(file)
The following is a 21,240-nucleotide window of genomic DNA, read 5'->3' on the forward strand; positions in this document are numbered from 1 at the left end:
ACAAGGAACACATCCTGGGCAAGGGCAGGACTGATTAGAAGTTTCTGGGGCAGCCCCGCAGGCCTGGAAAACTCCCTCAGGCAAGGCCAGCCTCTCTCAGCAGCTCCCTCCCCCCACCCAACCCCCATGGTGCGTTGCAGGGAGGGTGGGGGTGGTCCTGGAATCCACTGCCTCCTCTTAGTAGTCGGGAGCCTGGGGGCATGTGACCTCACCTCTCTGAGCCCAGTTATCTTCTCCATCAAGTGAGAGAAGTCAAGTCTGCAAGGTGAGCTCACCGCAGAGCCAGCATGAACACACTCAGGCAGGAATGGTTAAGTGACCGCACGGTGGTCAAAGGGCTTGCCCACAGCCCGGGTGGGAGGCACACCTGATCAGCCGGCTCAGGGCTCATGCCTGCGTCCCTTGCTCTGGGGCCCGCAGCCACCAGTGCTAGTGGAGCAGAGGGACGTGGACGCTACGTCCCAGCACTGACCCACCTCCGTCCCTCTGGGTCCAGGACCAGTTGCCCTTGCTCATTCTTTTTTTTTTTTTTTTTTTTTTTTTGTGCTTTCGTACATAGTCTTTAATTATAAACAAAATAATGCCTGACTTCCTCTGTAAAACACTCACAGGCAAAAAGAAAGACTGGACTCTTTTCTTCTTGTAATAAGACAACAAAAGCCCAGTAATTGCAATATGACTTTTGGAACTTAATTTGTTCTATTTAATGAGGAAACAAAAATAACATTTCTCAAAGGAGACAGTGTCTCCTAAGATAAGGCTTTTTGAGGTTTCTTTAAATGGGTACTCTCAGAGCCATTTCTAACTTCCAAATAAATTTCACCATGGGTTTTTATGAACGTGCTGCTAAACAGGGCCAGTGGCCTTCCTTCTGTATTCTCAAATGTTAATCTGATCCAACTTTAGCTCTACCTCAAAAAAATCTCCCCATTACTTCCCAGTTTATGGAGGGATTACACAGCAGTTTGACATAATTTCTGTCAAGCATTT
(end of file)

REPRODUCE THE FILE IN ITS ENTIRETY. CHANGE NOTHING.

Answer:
The following is a 21,240-nucleotide window of genomic DNA, read 5'->3' on the forward strand; positions in this document are numbered from 1 at the left end:
ACAAGGAACACATCCTGGGCAAGGGCAGGACTGATTAGAAGTTTCTGGGGCAGCCCCGCAGGCCTGGAAAACTCCCTCAGGCAAGGCCAGCCTCTCTCAGCAGCTCCCTCCCCCCACCCAACCCCCATGGTGCGTTGCAGGGAGGGTGGGGGTGGTCCTGGAATCCACTGCCTCCTCTTAGTAGTCGGGAGCCTGGGGGCATGTGACCTCACCTCTCTGAGCCCAGTTATCTTCTCCATCAAGTGAGAGAAGTCAAGTCTGCAAGGTGAGCTCACCGCAGAGCCAGCATGAACACACTCAGGCAGGAATGGTTAAGTGACCGCACGGTGGTCAAAGGGCTTGCCCACAGCCCGGGTGGGAGGCACACCTGATCAGCCGGCTCAGGGCTCATGCCTGCGTCCCTTGCTCTGGGGCCCGCAGCCACCAGTGCTAGTGGAGCAGAGGGACGTGGACGCTACGTCCCAGCACTGACCCACCTCCGTCCCTCTGGGTCCAGGACCAGTTGCCCTTGCTCATTCTTTTTTTTTTTTTTTTTTTTTTTTTGTGCTTTCGTACATAGTCTTTAATTATAAACAAAATAATGCCTGACTTCCTCTGTAAAACACTCACAGGCAAAAAGAAAGACTGGACTCTTTTCTTCTTGTAATAAGACAACAAAAGCCCAGTAATTGCAATATGACTTTTGGAACTTAATTTGTTCTATTTAATGAGGAAACAAAAATAACATTTCTCAAAGGAGACAGTGTCTCCTAAGATAAGGCTTTTTGAGGTTTCTTTAAATGGGTACTCTCAGAGCCATTTCTAACTTCCAAATAAATTTCACCATGGGTTTTTATGAACGTGCTGCTAAACAGGGCCAGTGGCCTTCCTTCTGTATTCTCAAATGTTAATCTGATCCAACTTTAGCTCTACCTCAAAAAAATCTCCCCATTACTTCCCAGTTTATGGAGGGATTACACAGCAGTTTGACATAATTTCTGTCAAGCATTT